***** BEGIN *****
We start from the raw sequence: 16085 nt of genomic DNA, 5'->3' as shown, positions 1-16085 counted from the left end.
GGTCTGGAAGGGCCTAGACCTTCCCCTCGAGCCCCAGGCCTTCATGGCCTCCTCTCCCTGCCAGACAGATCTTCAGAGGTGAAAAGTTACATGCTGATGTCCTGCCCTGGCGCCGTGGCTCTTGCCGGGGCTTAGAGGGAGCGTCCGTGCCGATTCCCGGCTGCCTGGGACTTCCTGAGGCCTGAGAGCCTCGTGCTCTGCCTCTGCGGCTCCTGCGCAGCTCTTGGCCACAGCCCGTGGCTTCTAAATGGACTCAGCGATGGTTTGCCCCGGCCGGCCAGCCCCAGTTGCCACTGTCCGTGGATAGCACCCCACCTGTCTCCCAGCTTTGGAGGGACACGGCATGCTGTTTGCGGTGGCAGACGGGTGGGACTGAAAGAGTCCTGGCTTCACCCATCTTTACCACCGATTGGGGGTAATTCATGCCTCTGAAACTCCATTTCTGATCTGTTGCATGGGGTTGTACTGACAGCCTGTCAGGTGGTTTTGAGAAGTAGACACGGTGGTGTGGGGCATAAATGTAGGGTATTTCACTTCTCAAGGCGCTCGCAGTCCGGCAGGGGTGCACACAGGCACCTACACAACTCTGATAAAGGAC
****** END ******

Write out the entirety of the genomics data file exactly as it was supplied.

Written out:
We start from the raw sequence: 16085 nt of genomic DNA, 5'->3' as shown, positions 1-16085 counted from the left end.
GGTCTGGAAGGGCCTAGACCTTCCCCTCGAGCCCCAGGCCTTCATGGCCTCCTCTCCCTGCCAGACAGATCTTCAGAGGTGAAAAGTTACATGCTGATGTCCTGCCCTGGCGCCGTGGCTCTTGCCGGGGCTTAGAGGGAGCGTCCGTGCCGATTCCCGGCTGCCTGGGACTTCCTGAGGCCTGAGAGCCTCGTGCTCTGCCTCTGCGGCTCCTGCGCAGCTCTTGGCCACAGCCCGTGGCTTCTAAATGGACTCAGCGATGGTTTGCCCCGGCCGGCCAGCCCCAGTTGCCACTGTCCGTGGATAGCACCCCACCTGTCTCCCAGCTTTGGAGGGACACGGCATGCTGTTTGCGGTGGCAGACGGGTGGGACTGAAAGAGTCCTGGCTTCACCCATCTTTACCACCGATTGGGGGTAATTCATGCCTCTGAAACTCCATTTCTGATCTGTTGCATGGGGTTGTACTGACAGCCTGTCAGGTGGTTTTGAGAAGTAGACACGGTGGTGTGGGGCATAAATGTAGGGTATTTCACTTCTCAAGGCGCTCGCAGTCCGGCAGGGGTGCACACAGGCACCTACACAACTCTGATAAAGGAC